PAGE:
• Economic Factors: Cities with robust job markets attract populations. For instance, Bangalore in India has seen rapid growth due to its IT boom. 
  • Social Factors : Regions with renowned educational institutions attract younger populations. Cities like Boston, with its plethora of universities, exemplify this. 
  • Safety and Security: High crime rates can deter potential residents. Caracas in Venezuela, with one of the highest crime rates globally, has seen many of its residents emigrate. 
  • Migration Policies: Countries with welcoming migration policies see demographic growth. Canada's friendly immigration stance has led to its cities like Toronto and Vancouver being among the fastest-growing in North America. 
  • Conflict and Unrest: War and political instability can lead to significant population displacements. Syria's ongoing conflict has led millions to flee their homes. 
  • Natural Disasters: Areas prone to disasters may see reduced population growth or even decline. After the 2011 earthquake and tsunami, parts of Fukushima, Japan, saw depopulation. 
  • Climate Change: Rising sea levels and changing weather patterns can make regions uninhabitable. The Maldives, facing submersion due to rising sea levels, might see future population displacements. 
  • Cultural Hubs: Cities rich in culture and heritage often attract people. Paris, with its vibrant art and music scene, is a magnet for artists and enthusiasts. 
  • Lifestyle and Amenities: Urban areas offering a higher quality of life, green spaces, and recreational facilities can be more attractive. Cities like Vienna, often ranked high in global liveability indexes, continue to attract residents due to these factors. 


CAUSES: Attraction to better job opportunities, healthcare, and education. CAUSES: Search for affordable housing, quality of life, and safer neighborhoods.  CAUSES: Limited opportunities, lack of infrastructure, and aspirations for a better lifestyle in cities. 
DEMOGRAPHIC TRENDS: By 2050, 68% of the world's population is projected to be urban, up from 55% in 2018. Tokyo, the world's most populous city, has over 37 million inhabitants.  DEMOGRAPHIC TRENDS: In the U.S., suburban areas accounted for 91% of the population growth in metropolitan areas from 2000 to 2015. Cities like Atlanta and Denver have seen suburban sprawl in recent decades.  DEMOGRAPHIC TRENDS: The global rural population is now close to 3.4 billion but is expected to decrease to 3.1 billion by 2050. Rural areas in China have witnessed a decline due to urban migration and the government's urbanization drive.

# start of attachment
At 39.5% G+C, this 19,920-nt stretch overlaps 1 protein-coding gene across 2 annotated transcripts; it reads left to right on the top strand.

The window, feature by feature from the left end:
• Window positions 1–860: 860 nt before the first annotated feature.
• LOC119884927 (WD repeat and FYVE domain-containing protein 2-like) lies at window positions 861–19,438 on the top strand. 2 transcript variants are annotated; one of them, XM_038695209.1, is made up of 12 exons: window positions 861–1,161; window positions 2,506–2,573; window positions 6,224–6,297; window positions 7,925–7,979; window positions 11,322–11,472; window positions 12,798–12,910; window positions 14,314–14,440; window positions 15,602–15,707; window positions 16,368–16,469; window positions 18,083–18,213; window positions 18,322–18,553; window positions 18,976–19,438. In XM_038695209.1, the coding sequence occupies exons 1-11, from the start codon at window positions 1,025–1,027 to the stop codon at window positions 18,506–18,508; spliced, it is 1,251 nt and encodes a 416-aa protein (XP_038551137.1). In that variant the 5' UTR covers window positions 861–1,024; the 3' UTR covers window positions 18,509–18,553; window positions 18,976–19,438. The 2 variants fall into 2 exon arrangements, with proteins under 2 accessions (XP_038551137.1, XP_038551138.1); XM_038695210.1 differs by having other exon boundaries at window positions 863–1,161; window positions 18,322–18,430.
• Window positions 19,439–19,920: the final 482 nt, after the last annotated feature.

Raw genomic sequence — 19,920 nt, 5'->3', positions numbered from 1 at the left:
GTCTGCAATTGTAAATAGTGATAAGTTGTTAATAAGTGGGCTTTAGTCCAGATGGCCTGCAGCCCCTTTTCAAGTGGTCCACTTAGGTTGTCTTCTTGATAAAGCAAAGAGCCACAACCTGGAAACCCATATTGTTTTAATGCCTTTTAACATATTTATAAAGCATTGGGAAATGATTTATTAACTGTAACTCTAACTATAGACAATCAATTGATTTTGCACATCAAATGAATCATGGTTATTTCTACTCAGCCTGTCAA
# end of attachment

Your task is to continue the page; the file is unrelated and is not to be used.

Causes:  Economic transitions lead to urban-centric jobs. 

Social dynamics: Lower fertility rates due to career aspirations, and higher education levels. 

Example: Canada's immigration policy focuses on skilled workers, influencing urban growth in cities like Toronto and Vancouver. 

Causes: Economic needs push rural populations to seek urban opportunities.

Social dynamics: Perception of better urban living, influenced by globalization.

Example: Nairobi, Kenya has Kibera, one of Africa's largest slums, as a result of rapid urban migration without adequate infrastructure.  

Demographic Trends:  Many European cities like Berlin and Stockholm have growth rates below 1% annually. 

Ageing: In Japan, 28% of the population is over 65, impacting urban demographics. 

Demographic trends:  Cities like Delhi and Lagos are witnessing rapid growth, with Delhi expected to become the most populous city by 2030. 

Youth: In Africa, over 60% of the population is under the age of 25. 


  • Urbanization & Overcrowding: Urban Master Plans should be implemented that account for projected growth over several decades.Singapore's Urban Redevelopment Authority plans the city's land use over 40-50 year cycles.Singapore has maintained 40% green cover despite urbanization pressures.